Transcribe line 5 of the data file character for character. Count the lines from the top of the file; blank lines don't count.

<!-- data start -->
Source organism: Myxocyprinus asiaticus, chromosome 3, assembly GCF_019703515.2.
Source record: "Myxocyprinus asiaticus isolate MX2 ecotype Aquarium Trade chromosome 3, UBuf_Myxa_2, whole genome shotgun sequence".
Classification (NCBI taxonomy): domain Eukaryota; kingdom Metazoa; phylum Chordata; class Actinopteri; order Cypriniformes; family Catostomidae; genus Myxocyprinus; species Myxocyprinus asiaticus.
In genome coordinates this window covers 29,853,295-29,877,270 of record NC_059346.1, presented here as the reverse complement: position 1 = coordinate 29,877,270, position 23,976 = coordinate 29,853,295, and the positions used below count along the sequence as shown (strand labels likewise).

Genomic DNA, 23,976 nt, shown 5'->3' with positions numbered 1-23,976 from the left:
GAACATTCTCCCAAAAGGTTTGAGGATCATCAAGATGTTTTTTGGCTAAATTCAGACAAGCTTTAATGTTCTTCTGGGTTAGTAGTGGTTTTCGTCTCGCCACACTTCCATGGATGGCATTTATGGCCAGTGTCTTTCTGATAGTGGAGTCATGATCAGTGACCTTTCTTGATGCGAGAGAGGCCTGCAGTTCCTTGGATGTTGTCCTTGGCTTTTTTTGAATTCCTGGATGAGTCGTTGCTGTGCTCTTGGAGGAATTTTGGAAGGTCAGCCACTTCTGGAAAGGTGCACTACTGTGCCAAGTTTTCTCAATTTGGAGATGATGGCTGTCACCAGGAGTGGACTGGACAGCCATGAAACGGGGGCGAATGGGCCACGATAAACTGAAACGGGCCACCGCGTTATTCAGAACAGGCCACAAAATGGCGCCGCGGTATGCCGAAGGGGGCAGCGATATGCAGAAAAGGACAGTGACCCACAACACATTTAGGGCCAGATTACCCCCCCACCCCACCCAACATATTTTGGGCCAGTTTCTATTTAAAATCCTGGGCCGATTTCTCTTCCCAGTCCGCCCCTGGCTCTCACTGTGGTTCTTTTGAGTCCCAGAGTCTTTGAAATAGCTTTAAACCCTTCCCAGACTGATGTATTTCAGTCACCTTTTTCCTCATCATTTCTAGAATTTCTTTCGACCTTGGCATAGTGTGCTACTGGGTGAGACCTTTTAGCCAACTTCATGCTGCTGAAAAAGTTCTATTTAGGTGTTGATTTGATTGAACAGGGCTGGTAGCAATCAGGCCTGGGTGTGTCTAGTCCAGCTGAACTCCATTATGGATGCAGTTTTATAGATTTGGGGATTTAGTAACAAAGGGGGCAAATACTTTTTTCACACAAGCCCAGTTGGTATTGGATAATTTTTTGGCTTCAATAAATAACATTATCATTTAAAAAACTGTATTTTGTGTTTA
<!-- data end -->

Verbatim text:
Genomic DNA, 23,976 nt, shown 5'->3' with positions numbered 1-23,976 from the left: